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Thursday, Jan 09 2014 11:59 AM

'First Look': Sheriff Youngblood talks about state, federal law conflicts

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    Kern County Sheriff Donny Youngblood discusses conflicts between state and federal law and other topics on "First Look with Scott Cox."

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On Oct. 5, 2013, Gov. Jerry Brown signed a bill into California law that prohibits law enforcement agencies from detaining people for deportation if they are arrested, except in cases when the suspects are accused of certain major crimes.

The bill -- The Trust Act -- was introduced by Assemblyman Tom Ammiano, D-San Francisco.

Thursday on "First Look with Scott Cox," Kern County Sheriff Donny Youngblood talked about the difficult position the state law puts local law enforcement in because it conflicts with federal law.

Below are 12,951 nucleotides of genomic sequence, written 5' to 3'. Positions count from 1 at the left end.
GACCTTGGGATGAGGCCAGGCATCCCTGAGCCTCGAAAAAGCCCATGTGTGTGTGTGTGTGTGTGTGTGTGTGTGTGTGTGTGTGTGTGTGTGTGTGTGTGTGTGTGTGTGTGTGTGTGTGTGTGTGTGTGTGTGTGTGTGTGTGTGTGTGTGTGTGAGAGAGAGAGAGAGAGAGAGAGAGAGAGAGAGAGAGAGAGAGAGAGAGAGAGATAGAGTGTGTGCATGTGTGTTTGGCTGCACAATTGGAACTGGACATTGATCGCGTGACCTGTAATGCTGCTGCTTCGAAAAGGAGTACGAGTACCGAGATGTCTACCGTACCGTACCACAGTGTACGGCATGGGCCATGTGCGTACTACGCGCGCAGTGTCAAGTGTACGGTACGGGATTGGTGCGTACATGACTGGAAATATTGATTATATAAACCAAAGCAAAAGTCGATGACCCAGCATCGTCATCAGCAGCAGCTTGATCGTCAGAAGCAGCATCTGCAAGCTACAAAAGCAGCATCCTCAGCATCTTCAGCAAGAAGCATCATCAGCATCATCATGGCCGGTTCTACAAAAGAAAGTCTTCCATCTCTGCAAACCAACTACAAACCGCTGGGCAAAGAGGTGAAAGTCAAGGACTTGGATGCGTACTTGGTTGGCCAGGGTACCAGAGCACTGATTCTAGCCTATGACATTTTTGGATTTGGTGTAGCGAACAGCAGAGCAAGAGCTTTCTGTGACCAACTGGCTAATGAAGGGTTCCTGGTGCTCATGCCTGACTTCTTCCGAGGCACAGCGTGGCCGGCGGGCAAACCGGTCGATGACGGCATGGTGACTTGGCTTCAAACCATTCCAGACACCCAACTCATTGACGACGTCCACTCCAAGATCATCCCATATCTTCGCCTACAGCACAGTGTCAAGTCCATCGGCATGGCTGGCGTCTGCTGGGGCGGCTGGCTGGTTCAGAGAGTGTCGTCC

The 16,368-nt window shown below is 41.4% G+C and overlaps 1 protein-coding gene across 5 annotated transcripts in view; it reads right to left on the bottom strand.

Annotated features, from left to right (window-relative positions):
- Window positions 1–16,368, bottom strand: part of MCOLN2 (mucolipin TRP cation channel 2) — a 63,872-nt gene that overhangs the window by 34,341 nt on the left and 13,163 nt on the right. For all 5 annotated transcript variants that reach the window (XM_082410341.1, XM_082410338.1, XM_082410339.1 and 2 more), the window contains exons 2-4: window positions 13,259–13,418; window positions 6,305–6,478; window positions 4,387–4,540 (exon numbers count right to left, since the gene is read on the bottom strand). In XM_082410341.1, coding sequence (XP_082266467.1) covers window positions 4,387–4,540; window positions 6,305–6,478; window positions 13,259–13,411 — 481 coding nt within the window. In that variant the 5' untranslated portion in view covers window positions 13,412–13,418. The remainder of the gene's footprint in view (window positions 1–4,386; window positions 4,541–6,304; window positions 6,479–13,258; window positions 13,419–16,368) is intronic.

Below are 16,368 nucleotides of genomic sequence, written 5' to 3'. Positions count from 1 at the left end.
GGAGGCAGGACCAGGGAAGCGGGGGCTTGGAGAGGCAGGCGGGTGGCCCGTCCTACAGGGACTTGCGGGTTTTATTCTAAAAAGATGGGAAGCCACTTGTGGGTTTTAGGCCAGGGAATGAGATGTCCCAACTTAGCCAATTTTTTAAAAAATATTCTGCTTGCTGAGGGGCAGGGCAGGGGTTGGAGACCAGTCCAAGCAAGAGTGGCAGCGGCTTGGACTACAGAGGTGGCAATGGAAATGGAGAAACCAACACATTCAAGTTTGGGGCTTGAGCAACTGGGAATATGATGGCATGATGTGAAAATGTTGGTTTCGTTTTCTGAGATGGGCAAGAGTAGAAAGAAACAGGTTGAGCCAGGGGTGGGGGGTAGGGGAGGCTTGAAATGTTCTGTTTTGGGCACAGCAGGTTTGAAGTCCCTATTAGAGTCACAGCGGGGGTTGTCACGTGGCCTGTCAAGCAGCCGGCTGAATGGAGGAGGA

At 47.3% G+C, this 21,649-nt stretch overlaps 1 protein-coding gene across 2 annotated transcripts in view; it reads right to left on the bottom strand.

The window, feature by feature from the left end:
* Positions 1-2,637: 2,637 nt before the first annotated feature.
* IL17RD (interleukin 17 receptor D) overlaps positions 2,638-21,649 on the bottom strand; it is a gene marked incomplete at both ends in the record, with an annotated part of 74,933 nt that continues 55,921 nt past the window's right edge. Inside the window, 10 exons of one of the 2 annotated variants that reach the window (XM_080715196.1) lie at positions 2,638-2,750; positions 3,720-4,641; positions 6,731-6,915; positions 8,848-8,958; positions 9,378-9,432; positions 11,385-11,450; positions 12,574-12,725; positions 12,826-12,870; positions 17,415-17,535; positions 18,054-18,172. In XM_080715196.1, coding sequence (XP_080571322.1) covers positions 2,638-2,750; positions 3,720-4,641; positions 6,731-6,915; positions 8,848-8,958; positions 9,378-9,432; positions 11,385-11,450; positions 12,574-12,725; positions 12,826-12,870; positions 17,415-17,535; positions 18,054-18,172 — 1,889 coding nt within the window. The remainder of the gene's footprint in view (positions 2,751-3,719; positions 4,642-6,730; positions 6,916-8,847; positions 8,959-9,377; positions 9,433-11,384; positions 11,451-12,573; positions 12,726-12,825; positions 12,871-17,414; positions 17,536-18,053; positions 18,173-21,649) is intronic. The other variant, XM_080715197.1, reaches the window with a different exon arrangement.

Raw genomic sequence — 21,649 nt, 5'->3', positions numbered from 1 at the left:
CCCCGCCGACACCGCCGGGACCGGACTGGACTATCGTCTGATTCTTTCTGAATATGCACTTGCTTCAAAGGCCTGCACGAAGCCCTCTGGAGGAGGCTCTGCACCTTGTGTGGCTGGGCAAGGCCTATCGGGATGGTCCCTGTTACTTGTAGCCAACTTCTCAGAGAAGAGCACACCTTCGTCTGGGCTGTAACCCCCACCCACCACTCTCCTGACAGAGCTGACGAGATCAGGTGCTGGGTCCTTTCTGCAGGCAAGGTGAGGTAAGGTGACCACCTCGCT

When a person is arrested, Youngblood said, the person's fingerprints and other information is sent to U.S. officials so they can determine whether the person in custody is wanted for any other crimes or is in the country illegally.

If immigration officials determine the suspect is in the country illegally, they can ask police to hold the suspect for up to 48 hours until U.S. Immigration and Customs Enforcement can bring them into custody.

"We've been in close communications with ICE a lot more than we were before by phone ... we are trying to comply but if I get pushed against the wall I am going to comply with the (federal) law," Youngblood said.

Simulcast host Scott Cox said he couldn't understand why the governor would put law enforcement in this bind, because most people know that "federal law is the law of the land."

Youngblood said he is working closely with the office of county counsel, trying to come up with a resolution to prevent the department from getting sued.

"It's frustrating," he said.

Touching on a different subject, Youngblood briefly talked about the anti-panhandling ordinance downtown Bakersfield businesses want to get approved. The idea is to ban aggressive solicitation around businesses.

Instead of handing over $1 to a panhandler, Youngblood said buying them a meal is a better choice.

"These folks are making a living out of this," he said.

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